The newspaper poses the question `what was India’s response to China’s designation of the LAC?’. It then explains India rejected the concept of LAC in both 1959 and 1962.
Even during the war, Nehru was unequivocal: “There is no sense or meaning in the Chinese offer to withdraw twenty kilometers from what they call ‘line of actual control’. In July 1954, Nehru issued a directive that “all our old maps dealing with this frontier should be carefully examined and, where necessary, withdrawn. New maps should be printed showing our Northern and North Eastern frontier without any reference to any ‘line’. The new maps should also be sent to our embassies abroad and should be introduced to the public generally and be used in our schools, colleges, etc”.
This map, as is officially used to date, formed the basis of dealings with China, eventually leading to the 1962 War’.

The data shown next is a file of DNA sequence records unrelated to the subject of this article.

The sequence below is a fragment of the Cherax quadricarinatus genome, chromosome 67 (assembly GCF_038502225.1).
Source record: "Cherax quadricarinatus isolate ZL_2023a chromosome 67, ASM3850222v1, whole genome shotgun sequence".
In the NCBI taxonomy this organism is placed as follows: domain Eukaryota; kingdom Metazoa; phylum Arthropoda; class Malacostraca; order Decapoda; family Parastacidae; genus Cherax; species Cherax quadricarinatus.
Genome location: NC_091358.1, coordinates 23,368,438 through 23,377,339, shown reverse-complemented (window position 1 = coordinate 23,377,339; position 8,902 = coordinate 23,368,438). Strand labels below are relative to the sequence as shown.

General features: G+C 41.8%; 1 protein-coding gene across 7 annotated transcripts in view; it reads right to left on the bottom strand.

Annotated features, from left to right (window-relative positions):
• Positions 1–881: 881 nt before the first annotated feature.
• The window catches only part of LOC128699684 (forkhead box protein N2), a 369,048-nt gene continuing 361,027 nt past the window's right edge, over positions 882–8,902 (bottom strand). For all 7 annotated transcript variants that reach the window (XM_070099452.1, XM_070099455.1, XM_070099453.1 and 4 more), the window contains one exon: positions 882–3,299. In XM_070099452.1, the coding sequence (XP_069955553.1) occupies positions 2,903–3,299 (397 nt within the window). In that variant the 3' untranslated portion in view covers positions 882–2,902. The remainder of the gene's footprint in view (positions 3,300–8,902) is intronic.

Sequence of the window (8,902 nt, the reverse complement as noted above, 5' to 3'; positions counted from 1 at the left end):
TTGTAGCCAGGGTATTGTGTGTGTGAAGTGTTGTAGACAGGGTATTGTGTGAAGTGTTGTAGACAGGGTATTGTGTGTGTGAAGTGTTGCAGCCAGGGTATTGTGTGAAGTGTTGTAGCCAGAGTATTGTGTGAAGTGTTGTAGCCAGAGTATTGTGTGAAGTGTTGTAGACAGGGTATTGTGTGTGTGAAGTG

There are genuine differences on border `perception’ that intermittently lead to face-offs. India considers the LAC to be 3,488 km long, while the Chinese consider it to be only around 2,000 km.
Shyam Saran discloses that the LAC was discussed during Chinese Premier Li Peng’s 1991 visit to India, where PM P V Narasimha Rao and Li reached an understanding to maintain peace and tranquillity at the LAC. India formally accepted the concept of the LAC when Rao paid a return visit to Beijing in 1993 and the two sides signed the Agreement to Maintain Peace and Tranquillity at the LAC.
The reference to the LAC was unqualified to make it clear that it was not referring to the LAC of 1959 or 1962 but to the LAC at the time when the agreement was signed. To reconcile the differences in some areas, the two countries agreed that the Joint Working Group on the border issue would take up the task of clarifying the alignment of the LAC.
It appears India is short on fulfilling its promises, be it LOC/LAC or plebiscite.